Already burdened with some of the heaviest workloads worldwide, Japanese children are going back to school on Saturdays just four years after the extra school day was abolished.
The education ministry said the extra day off had given wealthier pupils an unfair advantage as they were being privately tutored out of school hours.
It will let schools re-establish Saturday classes. Where state schools fail to do that the government will pay for poorer pupils to attend crammer schools in the evenings and at weekends.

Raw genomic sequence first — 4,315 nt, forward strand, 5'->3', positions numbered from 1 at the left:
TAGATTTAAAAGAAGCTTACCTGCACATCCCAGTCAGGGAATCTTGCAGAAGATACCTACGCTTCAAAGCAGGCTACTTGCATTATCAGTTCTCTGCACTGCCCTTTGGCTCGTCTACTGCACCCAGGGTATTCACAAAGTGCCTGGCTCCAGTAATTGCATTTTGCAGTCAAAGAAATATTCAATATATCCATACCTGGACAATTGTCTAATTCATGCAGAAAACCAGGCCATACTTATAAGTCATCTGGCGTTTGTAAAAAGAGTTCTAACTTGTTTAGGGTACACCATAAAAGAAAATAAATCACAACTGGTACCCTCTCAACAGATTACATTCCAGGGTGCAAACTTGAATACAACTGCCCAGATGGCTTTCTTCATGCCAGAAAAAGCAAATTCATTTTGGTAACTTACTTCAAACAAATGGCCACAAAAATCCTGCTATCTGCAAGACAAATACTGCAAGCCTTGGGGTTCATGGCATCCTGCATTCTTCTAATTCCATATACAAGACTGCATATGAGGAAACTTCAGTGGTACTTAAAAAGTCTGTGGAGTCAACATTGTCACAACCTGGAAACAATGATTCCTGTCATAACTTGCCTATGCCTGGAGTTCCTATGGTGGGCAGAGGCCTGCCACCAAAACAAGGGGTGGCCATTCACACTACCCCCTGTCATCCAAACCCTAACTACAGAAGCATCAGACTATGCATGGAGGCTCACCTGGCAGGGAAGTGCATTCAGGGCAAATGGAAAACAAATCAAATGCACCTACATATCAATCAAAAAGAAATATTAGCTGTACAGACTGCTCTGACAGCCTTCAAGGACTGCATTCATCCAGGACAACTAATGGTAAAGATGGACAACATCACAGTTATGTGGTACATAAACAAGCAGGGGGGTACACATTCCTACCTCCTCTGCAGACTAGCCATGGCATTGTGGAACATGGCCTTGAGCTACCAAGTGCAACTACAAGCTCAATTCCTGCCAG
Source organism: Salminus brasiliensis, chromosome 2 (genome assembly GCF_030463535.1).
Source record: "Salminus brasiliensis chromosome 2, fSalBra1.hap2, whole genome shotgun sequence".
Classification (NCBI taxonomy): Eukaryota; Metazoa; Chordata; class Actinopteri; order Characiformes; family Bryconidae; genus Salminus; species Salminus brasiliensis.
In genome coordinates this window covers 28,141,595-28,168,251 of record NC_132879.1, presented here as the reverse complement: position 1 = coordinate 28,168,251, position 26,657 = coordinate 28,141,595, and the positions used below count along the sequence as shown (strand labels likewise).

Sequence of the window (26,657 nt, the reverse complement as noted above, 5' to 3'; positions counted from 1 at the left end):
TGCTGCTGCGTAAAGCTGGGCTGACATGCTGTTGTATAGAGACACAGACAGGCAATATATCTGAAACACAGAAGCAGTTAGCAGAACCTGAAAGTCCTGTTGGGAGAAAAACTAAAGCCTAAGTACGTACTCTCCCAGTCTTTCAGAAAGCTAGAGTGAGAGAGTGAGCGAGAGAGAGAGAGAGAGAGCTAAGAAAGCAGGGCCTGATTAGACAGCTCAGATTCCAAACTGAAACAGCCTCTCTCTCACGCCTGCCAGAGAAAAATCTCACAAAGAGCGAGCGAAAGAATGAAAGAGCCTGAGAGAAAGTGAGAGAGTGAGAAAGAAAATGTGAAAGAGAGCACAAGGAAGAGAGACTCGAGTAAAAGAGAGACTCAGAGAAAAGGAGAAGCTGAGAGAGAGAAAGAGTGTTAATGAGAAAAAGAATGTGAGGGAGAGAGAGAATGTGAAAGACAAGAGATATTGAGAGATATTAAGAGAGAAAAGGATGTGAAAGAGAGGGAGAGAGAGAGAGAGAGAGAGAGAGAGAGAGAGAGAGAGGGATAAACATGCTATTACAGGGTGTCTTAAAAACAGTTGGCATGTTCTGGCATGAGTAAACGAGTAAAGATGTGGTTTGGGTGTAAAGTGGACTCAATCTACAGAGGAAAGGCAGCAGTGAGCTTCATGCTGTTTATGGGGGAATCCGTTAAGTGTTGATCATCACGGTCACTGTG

The switch was prompted by Japanese students falling lower in the international attainment league. It reverses a decision four years ago to bring in "relaxed education" aimed at creating more well-rounded citizens.
Saturday schools, then the norm were scrapped and teachers were told to stop setting the massive amounts of homework usually required even of the youngest students.
This led to an outcry from most parents who feared children would not get enough tuition to get through "exam hell" and into a good university. It has also created a boom for crammer schools, despite a declining birthrate.
Surveys suggest Japanese children typically study four to six hours per day outside school.